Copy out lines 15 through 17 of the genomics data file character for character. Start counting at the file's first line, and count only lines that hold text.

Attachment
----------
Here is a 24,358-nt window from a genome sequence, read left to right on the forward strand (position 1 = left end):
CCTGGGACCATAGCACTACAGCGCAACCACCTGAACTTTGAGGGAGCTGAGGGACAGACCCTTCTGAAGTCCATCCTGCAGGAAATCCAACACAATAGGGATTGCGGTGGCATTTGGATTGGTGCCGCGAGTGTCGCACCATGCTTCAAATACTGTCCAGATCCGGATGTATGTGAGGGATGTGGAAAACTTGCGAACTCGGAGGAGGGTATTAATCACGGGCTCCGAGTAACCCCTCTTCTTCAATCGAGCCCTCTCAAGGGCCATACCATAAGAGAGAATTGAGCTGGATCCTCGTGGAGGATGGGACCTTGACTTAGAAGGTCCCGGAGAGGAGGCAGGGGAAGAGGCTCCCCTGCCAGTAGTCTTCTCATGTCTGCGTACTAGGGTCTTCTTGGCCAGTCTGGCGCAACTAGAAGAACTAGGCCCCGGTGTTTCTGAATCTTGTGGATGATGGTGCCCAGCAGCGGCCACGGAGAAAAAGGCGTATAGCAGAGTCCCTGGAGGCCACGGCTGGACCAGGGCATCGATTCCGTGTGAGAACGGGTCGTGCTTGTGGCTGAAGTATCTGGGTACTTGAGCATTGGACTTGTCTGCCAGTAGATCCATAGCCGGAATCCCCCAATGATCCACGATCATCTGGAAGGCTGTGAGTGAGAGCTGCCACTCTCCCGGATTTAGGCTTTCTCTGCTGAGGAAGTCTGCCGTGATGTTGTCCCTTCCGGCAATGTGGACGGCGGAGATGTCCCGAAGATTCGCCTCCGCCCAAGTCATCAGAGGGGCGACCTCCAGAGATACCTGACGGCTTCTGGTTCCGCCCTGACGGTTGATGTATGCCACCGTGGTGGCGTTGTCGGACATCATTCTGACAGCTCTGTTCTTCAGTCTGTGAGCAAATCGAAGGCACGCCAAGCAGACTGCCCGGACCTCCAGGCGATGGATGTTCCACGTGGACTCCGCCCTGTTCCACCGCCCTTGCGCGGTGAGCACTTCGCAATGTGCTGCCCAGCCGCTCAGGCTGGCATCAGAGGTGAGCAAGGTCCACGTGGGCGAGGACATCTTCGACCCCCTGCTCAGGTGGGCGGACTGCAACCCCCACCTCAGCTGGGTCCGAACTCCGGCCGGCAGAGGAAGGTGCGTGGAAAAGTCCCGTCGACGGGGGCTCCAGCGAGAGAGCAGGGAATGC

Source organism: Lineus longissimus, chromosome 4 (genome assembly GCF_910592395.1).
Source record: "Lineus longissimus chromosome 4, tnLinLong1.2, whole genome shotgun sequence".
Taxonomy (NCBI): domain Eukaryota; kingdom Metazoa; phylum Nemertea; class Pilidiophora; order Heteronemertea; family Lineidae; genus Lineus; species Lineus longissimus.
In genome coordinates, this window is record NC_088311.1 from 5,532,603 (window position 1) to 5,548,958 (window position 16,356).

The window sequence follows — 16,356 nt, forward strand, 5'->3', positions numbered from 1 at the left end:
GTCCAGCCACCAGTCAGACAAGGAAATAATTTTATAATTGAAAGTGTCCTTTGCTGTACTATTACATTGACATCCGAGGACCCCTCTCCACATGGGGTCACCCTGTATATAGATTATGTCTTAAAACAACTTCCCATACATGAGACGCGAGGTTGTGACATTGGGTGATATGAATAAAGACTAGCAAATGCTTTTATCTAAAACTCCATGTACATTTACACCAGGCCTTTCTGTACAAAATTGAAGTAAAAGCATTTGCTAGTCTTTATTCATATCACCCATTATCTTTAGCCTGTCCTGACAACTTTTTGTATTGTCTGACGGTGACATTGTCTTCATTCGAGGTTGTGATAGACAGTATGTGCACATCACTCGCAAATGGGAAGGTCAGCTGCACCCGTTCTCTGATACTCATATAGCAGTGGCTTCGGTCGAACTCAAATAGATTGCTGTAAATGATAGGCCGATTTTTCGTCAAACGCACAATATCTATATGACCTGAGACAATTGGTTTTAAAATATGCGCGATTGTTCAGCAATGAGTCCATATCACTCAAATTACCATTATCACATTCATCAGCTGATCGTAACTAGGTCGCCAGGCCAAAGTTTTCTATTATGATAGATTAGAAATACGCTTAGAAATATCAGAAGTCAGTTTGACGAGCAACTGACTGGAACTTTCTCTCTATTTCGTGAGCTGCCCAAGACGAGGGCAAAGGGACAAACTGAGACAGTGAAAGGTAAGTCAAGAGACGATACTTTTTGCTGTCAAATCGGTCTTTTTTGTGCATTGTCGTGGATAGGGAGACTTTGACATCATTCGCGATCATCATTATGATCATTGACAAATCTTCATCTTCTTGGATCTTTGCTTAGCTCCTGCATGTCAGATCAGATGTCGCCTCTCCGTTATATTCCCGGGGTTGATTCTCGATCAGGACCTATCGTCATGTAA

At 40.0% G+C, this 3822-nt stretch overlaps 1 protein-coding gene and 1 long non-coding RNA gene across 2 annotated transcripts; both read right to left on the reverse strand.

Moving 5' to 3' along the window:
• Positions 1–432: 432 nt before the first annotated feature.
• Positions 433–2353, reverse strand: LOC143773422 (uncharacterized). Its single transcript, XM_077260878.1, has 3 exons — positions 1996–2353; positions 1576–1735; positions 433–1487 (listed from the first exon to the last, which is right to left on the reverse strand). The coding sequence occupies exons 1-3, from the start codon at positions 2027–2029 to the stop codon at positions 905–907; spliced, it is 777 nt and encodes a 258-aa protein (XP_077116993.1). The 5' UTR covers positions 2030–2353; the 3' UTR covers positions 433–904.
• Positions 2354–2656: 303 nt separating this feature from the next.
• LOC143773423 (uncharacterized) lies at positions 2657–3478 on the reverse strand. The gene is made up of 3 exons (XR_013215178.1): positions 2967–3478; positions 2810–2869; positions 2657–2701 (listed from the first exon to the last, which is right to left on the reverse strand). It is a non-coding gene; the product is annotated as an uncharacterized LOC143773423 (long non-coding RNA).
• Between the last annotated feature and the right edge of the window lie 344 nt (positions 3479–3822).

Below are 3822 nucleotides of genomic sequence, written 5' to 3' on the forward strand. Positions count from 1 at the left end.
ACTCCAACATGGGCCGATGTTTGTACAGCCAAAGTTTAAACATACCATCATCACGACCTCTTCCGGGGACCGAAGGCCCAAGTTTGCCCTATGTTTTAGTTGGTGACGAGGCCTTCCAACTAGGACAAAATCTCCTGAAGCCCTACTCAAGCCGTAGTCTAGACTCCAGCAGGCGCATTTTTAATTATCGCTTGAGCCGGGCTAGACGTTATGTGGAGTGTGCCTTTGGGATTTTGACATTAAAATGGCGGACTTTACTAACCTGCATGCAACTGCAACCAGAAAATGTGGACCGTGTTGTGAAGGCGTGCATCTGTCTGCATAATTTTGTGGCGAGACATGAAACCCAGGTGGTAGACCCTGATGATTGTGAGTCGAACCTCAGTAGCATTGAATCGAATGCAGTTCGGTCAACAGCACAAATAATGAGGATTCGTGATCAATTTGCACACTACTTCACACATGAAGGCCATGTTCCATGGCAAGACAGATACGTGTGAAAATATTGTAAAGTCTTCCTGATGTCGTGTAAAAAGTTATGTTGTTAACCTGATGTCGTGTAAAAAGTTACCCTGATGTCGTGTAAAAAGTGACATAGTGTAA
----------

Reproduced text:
• Between the last annotated feature and the right edge of the window lie 344 nt (positions 3479–3822).

Below are 3822 nucleotides of genomic sequence, written 5' to 3' on the forward strand. Positions count from 1 at the left end.
ACTCCAACATGGGCCGATGTTTGTACAGCCAAAGTTTAAACATACCATCATCACGACCTCTTCCGGGGACCGAAGGCCCAAGTTTGCCCTATGTTTTAGTTGGTGACGAGGCCTTCCAACTAGGACAAAATCTCCTGAAGCCCTACTCAAGCCGTAGTCTAGACTCCAGCAGGCGCATTTTTAATTATCGCTTGAGCCGGGCTAGACGTTATGTGGAGTGTGCCTTTGGGATTTTGACATTAAAATGGCGGACTTTACTAACCTGCATGCAACTGCAACCAGAAAATGTGGACCGTGTTGTGAAGGCGTGCATCTGTCTGCATAATTTTGTGGCGAGACATGAAACCCAGGTGGTAGACCCTGATGATTGTGAGTCGAACCTCAGTAGCATTGAATCGAATGCAGTTCGGTCAACAGCACAAATAATGAGGATTCGTGATCAATTTGCACACTACTTCACACATGAAGGCCATGTTCCATGGCAAGACAGATACGTGTGAAAATATTGTAAAGTCTTCCTGATGTCGTGTAAAAAGTTATGTTGTTAACCTGATGTCGTGTAAAAAGTTACCCTGATGTCGTGTAAAAAGTGACATAGTGTAA